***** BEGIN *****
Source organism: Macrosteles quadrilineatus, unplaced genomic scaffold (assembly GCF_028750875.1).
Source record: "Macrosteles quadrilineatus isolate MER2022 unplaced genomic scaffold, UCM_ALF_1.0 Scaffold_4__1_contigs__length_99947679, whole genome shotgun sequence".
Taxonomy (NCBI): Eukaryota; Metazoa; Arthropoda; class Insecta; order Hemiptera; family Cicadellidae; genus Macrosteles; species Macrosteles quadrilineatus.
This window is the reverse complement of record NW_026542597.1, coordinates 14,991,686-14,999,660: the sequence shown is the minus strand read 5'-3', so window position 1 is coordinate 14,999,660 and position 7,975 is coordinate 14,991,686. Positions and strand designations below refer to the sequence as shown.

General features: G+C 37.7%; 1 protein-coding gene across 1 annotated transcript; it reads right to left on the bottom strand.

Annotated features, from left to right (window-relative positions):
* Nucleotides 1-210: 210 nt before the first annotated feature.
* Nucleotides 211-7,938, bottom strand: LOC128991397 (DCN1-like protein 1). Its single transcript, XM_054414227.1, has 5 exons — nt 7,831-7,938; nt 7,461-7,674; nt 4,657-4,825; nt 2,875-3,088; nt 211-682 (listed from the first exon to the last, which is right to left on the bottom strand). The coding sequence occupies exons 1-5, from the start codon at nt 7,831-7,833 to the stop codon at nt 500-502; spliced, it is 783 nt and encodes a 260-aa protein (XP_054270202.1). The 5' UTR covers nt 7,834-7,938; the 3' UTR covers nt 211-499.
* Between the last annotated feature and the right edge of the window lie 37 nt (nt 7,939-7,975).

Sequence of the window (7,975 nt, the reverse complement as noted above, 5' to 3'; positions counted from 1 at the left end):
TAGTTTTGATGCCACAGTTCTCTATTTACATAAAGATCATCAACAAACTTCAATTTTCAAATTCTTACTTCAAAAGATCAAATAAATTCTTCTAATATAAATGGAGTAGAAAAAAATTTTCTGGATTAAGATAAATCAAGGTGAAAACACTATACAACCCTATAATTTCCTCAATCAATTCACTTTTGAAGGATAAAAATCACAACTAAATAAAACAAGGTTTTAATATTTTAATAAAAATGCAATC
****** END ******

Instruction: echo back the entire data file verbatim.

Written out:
Source organism: Macrosteles quadrilineatus, unplaced genomic scaffold (assembly GCF_028750875.1).
Source record: "Macrosteles quadrilineatus isolate MER2022 unplaced genomic scaffold, UCM_ALF_1.0 Scaffold_4__1_contigs__length_99947679, whole genome shotgun sequence".
Taxonomy (NCBI): Eukaryota; Metazoa; Arthropoda; class Insecta; order Hemiptera; family Cicadellidae; genus Macrosteles; species Macrosteles quadrilineatus.
This window is the reverse complement of record NW_026542597.1, coordinates 14,991,686-14,999,660: the sequence shown is the minus strand read 5'-3', so window position 1 is coordinate 14,999,660 and position 7,975 is coordinate 14,991,686. Positions and strand designations below refer to the sequence as shown.

General features: G+C 37.7%; 1 protein-coding gene across 1 annotated transcript; it reads right to left on the bottom strand.

Annotated features, from left to right (window-relative positions):
* Nucleotides 1-210: 210 nt before the first annotated feature.
* Nucleotides 211-7,938, bottom strand: LOC128991397 (DCN1-like protein 1). Its single transcript, XM_054414227.1, has 5 exons — nt 7,831-7,938; nt 7,461-7,674; nt 4,657-4,825; nt 2,875-3,088; nt 211-682 (listed from the first exon to the last, which is right to left on the bottom strand). The coding sequence occupies exons 1-5, from the start codon at nt 7,831-7,833 to the stop codon at nt 500-502; spliced, it is 783 nt and encodes a 260-aa protein (XP_054270202.1). The 5' UTR covers nt 7,834-7,938; the 3' UTR covers nt 211-499.
* Between the last annotated feature and the right edge of the window lie 37 nt (nt 7,939-7,975).

Sequence of the window (7,975 nt, the reverse complement as noted above, 5' to 3'; positions counted from 1 at the left end):
TAGTTTTGATGCCACAGTTCTCTATTTACATAAAGATCATCAACAAACTTCAATTTTCAAATTCTTACTTCAAAAGATCAAATAAATTCTTCTAATATAAATGGAGTAGAAAAAAATTTTCTGGATTAAGATAAATCAAGGTGAAAACACTATACAACCCTATAATTTCCTCAATCAATTCACTTTTGAAGGATAAAAATCACAACTAAATAAAACAAGGTTTTAATATTTTAATAAAAATGCAATC